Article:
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US warship Donald Cook heads to Black Sea for ‘security operations’

The Arleigh Burke-class guided-missile destroyer USS Donald Cook (DDG 75) transits the Mediterranean Sea, Jan. 18, 2019. (Mass Communication Specialist 2nd Class Ford Williams/U.S. Navy)

This article was originally published by Radio Free Europe/Radio Liberty and is reprinted with permission.

The U.S. Navy says the USS Donald Cook is heading to the Black Sea to conduct maritime security operations and enhance maritime stability with NATO allies in the region.

The Arleigh Burke-class guided-missile destroyer was navigating the Dardanelles Strait in Turkey on January 19 as it headed north toward the Black Sea, the U.S. Navy said in a statement.

“The U.S. Navy routinely operates in the Black Sea consistent with the Montreux Convention and international law,” the statement said.

It did not say when it expected the ship to reach the Black Sea, but the TASS news agency quoted the Russian Defense Ministry’s Defense Control Center as saying it is “tracking the movements” of the Donald Cook, which according to international convention may stay in the Black Sea for no longer than 21 days.

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Tensions in the region have been heightened since November 25 when Russian security forces fired on, boarded, and then seized three Ukrainian vessels near the Kerch Strait, which links the Black Sea and the Sea of Azov.

Moscow claims the Ukrainian vessels illegally entered Russian territorial waters near Crimea, the Ukrainian peninsula that Russia occupied and took over in 2014. It is holding 24 Ukrainian sailors for possible trial on charges of illegal border crossing.

The United States, European Union, and other Western countries have called for their release.

“The United States and the U.S. Navy continue to stand alongside our allies in defense of shared regional interests and maritime stability,” Commander Matthew J. Powel, commanding officer of Donald Cook, said in the Navy statement.

“Our arrival into the Black Sea will showcase the Navy’s interoperability in pursuit of common security objectives, enabling us to respond effectively to future crises or deterring aggression,” he added.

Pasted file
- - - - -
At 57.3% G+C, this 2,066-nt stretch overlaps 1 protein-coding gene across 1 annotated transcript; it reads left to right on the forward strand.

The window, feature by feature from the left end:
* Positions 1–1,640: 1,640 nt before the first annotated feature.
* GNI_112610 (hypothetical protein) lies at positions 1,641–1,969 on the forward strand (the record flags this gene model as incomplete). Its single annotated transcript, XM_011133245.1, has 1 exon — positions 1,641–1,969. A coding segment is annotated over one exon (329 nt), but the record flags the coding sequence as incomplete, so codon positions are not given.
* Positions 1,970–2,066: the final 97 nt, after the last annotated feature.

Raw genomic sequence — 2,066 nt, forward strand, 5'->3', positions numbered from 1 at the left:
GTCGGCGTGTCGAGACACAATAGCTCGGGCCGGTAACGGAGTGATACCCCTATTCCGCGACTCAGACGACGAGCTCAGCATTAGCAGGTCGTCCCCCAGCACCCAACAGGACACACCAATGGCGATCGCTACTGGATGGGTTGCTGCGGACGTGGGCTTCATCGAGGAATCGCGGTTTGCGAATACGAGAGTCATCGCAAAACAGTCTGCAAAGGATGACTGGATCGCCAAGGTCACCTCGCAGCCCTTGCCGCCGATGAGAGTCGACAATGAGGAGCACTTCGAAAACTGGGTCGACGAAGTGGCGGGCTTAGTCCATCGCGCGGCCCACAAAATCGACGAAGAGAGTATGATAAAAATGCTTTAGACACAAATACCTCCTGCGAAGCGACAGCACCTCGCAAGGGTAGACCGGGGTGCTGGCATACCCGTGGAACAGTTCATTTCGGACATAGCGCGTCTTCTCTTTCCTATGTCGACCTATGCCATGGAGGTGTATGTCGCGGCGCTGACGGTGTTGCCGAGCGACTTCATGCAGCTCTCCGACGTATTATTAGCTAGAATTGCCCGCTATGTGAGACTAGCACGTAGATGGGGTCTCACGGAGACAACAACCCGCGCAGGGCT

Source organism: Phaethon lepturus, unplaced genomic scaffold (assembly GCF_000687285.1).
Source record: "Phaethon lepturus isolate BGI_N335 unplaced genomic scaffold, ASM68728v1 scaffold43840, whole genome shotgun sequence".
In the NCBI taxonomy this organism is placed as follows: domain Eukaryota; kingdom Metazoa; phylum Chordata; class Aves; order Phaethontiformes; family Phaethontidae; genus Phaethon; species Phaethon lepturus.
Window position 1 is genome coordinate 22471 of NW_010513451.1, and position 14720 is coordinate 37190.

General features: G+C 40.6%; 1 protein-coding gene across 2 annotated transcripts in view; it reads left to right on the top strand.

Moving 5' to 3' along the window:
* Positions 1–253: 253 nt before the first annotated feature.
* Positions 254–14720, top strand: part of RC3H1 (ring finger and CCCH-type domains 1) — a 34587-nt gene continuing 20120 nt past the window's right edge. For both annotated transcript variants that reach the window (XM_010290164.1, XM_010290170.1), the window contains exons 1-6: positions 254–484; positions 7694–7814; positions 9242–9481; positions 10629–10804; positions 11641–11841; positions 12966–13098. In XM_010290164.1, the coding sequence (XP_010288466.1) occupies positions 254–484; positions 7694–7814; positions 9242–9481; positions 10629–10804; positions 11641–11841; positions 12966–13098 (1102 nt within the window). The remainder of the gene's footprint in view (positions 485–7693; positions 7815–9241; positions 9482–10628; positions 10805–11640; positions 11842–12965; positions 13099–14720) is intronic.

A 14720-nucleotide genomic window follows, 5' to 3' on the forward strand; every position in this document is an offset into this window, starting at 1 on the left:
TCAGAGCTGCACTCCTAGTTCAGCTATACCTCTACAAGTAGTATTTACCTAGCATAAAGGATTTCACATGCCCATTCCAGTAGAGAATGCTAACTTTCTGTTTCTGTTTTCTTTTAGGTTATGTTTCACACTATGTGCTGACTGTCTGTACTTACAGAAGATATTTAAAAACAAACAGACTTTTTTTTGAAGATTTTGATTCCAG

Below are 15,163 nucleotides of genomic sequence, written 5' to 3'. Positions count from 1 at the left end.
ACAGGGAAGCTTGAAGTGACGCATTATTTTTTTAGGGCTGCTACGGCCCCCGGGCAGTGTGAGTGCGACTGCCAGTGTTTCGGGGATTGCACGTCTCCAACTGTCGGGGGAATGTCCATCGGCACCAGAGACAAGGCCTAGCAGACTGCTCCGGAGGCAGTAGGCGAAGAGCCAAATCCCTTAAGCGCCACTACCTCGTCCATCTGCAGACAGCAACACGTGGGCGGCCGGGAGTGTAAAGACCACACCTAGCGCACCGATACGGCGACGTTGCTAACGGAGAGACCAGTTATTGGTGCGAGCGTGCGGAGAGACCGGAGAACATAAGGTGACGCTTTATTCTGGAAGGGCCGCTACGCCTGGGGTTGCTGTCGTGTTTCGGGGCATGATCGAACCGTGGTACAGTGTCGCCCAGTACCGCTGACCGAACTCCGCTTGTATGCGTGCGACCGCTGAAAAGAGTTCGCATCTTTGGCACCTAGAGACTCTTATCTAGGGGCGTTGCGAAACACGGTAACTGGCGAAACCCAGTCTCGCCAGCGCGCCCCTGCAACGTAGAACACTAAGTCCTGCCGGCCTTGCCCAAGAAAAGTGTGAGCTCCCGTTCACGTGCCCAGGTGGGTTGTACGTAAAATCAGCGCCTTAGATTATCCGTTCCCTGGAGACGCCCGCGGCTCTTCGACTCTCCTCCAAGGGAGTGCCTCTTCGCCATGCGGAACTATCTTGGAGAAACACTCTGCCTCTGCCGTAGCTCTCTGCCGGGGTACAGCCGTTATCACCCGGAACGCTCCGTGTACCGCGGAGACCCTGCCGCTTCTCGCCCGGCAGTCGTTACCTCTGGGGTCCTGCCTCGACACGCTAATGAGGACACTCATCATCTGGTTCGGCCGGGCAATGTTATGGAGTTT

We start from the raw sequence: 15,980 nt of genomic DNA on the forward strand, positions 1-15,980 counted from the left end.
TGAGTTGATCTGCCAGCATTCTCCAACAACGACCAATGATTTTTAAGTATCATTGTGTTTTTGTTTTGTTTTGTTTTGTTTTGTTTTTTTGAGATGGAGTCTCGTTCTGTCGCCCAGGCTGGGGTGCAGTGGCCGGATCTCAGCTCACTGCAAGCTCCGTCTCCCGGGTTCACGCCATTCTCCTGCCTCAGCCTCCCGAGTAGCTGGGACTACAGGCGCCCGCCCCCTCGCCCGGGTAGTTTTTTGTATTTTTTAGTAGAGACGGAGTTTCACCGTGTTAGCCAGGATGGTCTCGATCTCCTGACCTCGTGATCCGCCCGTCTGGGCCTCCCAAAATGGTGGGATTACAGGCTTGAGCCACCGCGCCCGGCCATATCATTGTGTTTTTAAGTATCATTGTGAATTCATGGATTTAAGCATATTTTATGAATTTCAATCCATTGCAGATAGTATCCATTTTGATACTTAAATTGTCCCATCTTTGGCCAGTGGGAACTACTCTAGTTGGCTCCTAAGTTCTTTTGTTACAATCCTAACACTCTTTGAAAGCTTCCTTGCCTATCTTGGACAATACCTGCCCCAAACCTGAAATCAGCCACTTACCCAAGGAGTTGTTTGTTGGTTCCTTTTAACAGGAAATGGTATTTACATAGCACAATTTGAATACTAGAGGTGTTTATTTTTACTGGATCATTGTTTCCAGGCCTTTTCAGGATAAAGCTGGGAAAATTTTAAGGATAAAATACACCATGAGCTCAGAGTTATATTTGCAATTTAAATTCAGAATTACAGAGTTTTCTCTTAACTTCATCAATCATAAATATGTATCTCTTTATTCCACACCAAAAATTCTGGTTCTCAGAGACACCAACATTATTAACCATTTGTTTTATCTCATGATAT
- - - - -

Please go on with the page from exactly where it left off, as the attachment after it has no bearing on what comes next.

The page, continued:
Aleksei Pushkov, chairman of the Information Policy Committee of the Russian Federation Council, tweeted that “U.S. warships are becoming frequent visitors to the Black Sea.”

“These visits have nothing to do with U.S. security,” Pushkov wrote, adding: “They should keep away from our coastline.”

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U.S. national security adviser John Bolton said in December that there will be no substantial meeting between President Donald Trump and Russian President Vladimir Putin while Moscow still holds the Ukrainian ships and sailors.

Russia moved swiftly to seize control over Crimea after Moscow-friendly Ukrainian President Viktor Yanukovych was pushed from power in Kyiv by the pro-European Maidan protest movement in February 2014.

Putin’s government sent troops without insignia to the peninsula, seized key buildings, took control of the regional legislature, and staged a referendum denounced as illegitimate by at least 100 countries at the UN.

Russia also fomented unrest and backed opponents of Kyiv in eastern Ukraine, where more than 10,300 people have been killed in the ensuing conflict since April 2014.

The International Criminal Court (ICC) ruled in November 2016 that the fighting in eastern Ukraine is “an international armed conflict between Ukraine and the Russian Federation.”